Akande tells numerous tales of his and others’ supernatural experiences in Nigeria.
In an encyclopedic format, the author recounts many stories of witchcraft, magic charms, ghosts and out-of-body experiences, in a blend Nigerian mythos and evangelicalism. Starting with the familiar claim that its bizarre events were corroborated by real witnesses, the book consists of a long series of vignettes that average two or three pages each; inevitably, over more than 330 pages, some of these stories are similar. Even so, many striking images appear throughout, as in its descriptions of how to assemble magic charms—their ingredients vary wildly from leopard skin to kola nuts to human body parts. One particularly captivating story tells of a woman’s nighttime encounter with a lemurlike humanoid creature that lived in a mahogany tree. This anthropological work seems to be aimed at a mainstream Western audience, although it risks exoticizing Nigeria by presenting only fantastic claims about the region. Also, Akande does little to anticipate readers’ reactions to some practices; at various points, for example, children and women are branded as witches and accused of causing nightmares or inflicting marital discord, and at one point, a son violently kills his mother because he believes she’s a witch. The author correctly assumes that some Westerners will dismiss some, if not all, of these stories as contrary to science, but he does little to draw parallels to clear Western touchstones such as the Salem witch trials and McCarthyism. That said, Akande does provide an intriguing glimpse into the Nigerian psyche.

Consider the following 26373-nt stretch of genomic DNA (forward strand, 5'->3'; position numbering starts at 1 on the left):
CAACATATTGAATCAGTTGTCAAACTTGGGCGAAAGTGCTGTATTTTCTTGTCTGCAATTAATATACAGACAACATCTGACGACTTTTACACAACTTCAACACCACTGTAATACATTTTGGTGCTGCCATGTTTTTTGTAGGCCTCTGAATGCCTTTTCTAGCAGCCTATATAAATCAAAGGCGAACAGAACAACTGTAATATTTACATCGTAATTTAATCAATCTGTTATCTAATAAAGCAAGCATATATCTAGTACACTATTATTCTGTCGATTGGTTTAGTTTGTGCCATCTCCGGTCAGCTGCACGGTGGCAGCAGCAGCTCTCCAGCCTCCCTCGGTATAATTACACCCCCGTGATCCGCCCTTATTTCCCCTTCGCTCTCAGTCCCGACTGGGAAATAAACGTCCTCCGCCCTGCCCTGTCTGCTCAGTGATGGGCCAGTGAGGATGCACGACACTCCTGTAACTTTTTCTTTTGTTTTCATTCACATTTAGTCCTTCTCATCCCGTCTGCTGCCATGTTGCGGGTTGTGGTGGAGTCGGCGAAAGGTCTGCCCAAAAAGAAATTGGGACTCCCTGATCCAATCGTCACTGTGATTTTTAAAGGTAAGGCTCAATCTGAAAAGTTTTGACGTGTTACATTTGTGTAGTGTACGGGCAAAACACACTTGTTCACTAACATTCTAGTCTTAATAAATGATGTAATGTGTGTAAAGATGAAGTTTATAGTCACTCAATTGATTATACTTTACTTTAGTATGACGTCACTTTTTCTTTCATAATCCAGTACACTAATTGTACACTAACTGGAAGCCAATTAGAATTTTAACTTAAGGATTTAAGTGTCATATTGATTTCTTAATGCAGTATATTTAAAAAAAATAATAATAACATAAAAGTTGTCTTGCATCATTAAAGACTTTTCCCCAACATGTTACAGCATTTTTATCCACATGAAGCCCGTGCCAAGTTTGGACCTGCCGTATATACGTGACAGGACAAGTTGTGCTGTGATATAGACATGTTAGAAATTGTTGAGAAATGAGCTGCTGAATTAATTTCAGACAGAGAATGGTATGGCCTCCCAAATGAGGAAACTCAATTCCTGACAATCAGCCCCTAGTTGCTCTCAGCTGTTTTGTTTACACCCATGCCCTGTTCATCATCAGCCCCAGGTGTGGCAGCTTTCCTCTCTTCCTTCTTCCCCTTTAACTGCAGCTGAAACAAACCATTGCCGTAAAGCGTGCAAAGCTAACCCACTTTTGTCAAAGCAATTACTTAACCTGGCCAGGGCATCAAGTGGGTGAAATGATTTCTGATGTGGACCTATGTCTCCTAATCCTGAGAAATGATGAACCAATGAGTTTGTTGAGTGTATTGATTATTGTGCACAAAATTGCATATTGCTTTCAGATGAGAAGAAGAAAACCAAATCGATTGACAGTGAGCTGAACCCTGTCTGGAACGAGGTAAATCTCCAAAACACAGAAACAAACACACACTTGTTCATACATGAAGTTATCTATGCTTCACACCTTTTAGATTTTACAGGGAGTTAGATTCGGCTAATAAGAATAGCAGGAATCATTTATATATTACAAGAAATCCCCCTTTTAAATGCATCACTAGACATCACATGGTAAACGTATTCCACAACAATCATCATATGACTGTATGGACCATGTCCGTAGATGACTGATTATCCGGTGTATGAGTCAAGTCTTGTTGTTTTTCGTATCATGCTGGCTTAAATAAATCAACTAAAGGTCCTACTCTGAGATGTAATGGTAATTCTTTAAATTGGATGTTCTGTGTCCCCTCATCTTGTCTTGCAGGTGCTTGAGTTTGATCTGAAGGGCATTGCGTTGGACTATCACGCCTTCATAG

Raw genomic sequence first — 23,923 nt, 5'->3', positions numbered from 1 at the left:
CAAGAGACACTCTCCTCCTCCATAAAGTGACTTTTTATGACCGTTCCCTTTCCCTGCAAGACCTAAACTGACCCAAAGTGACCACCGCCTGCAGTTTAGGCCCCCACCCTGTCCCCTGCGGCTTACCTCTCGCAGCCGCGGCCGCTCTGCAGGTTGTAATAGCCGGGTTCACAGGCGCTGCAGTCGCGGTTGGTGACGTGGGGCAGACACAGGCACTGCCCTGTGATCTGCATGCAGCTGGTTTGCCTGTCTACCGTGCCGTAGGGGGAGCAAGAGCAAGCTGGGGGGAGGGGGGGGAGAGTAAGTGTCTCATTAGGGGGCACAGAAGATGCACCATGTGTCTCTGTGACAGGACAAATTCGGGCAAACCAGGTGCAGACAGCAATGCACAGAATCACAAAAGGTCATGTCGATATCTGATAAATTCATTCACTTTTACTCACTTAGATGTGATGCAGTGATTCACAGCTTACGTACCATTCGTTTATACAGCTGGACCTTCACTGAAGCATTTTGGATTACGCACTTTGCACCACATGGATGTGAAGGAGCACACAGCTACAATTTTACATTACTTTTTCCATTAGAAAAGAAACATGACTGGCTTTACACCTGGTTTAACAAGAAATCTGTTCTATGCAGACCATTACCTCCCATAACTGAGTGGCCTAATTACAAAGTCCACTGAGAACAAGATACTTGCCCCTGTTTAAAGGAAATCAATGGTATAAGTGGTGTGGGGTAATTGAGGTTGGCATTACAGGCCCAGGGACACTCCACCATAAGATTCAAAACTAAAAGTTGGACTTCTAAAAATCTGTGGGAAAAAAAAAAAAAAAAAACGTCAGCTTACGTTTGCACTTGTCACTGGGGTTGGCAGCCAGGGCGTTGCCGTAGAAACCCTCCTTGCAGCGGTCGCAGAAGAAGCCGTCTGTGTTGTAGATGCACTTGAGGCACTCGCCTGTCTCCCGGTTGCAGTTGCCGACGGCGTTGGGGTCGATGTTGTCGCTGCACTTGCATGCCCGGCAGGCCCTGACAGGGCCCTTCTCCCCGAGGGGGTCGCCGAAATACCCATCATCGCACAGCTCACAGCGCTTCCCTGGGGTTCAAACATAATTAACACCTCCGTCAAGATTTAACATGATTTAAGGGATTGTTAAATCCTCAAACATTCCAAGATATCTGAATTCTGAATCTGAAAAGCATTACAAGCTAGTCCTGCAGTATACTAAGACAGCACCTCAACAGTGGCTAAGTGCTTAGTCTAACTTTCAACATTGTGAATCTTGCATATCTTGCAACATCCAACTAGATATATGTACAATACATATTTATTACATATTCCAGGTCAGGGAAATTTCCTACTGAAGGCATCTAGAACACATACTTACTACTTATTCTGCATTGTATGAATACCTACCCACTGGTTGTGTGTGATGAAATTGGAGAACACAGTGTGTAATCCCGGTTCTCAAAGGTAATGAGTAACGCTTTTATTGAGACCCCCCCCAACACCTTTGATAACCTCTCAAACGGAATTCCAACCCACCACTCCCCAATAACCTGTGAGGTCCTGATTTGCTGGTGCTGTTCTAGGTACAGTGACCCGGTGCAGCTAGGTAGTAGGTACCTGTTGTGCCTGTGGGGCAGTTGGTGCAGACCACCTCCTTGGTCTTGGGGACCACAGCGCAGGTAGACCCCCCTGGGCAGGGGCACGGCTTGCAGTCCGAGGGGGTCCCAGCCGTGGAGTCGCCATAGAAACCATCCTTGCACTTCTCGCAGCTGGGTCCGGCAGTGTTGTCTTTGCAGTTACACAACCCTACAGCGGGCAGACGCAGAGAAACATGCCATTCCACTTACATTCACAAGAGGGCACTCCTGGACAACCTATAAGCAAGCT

An intriguing, if occasionally problematic, compendium that presents a distinctly Nigerian view of the supernatural.